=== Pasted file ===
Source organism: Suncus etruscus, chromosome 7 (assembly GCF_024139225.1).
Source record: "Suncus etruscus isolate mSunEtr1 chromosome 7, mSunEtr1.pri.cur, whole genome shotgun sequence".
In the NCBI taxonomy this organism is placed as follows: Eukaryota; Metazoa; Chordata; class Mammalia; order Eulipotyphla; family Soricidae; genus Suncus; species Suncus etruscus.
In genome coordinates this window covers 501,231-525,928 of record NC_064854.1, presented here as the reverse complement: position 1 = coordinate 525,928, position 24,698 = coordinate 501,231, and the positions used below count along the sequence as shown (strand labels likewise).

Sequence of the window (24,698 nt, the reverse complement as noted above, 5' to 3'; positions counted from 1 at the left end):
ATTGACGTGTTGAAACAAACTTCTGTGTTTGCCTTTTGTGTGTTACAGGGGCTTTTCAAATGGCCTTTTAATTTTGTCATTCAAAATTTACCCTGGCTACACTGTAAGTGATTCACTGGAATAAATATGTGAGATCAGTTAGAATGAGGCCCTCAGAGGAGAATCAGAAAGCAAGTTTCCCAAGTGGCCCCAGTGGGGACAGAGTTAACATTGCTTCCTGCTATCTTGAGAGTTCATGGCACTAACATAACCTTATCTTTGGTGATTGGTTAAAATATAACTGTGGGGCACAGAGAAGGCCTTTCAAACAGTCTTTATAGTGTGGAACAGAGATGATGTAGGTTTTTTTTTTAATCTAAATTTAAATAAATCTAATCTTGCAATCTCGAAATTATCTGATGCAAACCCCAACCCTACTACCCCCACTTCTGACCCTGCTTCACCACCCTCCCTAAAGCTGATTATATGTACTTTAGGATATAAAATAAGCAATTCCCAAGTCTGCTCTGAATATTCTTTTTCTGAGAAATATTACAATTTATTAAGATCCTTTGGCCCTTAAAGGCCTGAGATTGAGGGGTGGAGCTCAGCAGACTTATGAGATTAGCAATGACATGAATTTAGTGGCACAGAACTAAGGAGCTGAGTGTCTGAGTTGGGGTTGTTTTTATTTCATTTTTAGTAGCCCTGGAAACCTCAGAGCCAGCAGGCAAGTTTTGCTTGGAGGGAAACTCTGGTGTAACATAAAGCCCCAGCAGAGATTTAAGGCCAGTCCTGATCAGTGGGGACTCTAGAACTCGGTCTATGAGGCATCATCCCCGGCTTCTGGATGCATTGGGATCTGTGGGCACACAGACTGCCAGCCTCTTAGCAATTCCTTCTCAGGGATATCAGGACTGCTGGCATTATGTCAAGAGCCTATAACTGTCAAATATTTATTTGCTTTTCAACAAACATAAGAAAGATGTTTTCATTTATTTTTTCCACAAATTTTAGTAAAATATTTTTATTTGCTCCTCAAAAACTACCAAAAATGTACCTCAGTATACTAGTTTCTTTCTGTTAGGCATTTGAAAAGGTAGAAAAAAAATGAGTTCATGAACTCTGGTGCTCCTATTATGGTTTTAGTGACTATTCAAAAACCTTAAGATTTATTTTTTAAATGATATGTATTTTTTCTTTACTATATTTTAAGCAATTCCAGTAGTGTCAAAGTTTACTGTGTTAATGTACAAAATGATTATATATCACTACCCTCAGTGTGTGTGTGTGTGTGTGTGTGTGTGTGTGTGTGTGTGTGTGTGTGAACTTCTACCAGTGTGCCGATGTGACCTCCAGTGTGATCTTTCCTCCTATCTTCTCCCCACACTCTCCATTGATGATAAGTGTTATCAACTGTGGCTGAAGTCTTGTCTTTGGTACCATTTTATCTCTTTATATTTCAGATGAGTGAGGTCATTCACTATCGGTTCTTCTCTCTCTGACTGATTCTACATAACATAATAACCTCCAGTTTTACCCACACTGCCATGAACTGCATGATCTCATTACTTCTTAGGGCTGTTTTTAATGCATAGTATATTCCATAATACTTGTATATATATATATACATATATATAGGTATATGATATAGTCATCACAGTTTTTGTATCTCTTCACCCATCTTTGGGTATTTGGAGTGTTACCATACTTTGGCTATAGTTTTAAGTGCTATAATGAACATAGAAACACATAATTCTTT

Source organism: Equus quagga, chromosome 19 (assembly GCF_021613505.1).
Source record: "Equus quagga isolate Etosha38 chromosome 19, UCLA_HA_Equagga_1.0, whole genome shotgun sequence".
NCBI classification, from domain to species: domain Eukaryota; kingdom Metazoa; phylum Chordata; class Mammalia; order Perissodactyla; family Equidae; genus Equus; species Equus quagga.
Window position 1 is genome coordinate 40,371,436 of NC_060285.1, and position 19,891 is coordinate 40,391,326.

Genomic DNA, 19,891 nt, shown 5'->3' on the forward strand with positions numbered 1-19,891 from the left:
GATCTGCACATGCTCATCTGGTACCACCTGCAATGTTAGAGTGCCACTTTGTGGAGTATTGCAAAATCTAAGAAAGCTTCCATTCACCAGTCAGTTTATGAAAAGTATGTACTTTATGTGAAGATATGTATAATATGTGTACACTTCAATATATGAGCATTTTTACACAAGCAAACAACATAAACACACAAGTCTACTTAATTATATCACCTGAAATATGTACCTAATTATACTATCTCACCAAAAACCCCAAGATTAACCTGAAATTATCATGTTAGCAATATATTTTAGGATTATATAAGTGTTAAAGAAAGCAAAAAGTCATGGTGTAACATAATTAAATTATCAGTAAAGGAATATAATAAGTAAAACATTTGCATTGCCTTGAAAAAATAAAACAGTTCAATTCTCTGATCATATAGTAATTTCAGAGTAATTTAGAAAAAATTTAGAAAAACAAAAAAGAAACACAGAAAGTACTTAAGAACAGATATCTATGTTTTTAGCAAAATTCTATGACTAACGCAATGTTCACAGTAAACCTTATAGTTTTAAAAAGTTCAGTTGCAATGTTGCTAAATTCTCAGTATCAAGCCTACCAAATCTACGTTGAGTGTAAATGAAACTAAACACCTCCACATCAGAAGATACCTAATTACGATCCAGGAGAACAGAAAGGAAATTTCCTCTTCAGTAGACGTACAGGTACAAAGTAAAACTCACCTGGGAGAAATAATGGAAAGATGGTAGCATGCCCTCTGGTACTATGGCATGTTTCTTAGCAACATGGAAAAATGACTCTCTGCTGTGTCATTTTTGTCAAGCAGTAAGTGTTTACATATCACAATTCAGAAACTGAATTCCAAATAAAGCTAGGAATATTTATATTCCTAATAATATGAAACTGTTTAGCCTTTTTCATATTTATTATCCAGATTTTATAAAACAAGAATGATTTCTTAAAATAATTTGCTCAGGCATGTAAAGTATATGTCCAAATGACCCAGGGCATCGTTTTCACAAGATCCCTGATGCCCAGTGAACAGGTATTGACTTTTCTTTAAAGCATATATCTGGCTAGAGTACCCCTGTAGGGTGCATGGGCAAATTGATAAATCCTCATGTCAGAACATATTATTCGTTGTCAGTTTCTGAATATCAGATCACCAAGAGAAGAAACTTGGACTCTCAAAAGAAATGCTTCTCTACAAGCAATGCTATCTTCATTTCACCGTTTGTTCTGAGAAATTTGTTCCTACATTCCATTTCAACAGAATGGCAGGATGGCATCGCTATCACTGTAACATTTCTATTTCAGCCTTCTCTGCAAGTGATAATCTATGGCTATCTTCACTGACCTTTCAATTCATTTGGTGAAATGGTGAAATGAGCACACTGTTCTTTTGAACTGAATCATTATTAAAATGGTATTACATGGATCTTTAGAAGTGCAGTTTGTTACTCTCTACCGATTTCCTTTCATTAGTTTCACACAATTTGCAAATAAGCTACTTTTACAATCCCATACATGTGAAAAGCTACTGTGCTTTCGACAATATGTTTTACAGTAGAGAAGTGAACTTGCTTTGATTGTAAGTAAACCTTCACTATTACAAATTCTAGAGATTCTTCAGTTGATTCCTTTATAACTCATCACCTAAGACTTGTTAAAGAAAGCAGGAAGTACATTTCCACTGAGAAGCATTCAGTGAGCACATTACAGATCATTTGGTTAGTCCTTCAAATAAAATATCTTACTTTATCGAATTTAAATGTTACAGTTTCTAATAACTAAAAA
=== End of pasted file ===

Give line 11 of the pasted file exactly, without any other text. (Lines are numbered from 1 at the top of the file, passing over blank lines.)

Genomic DNA, 19,891 nt, shown 5'->3' on the forward strand with positions numbered 1-19,891 from the left: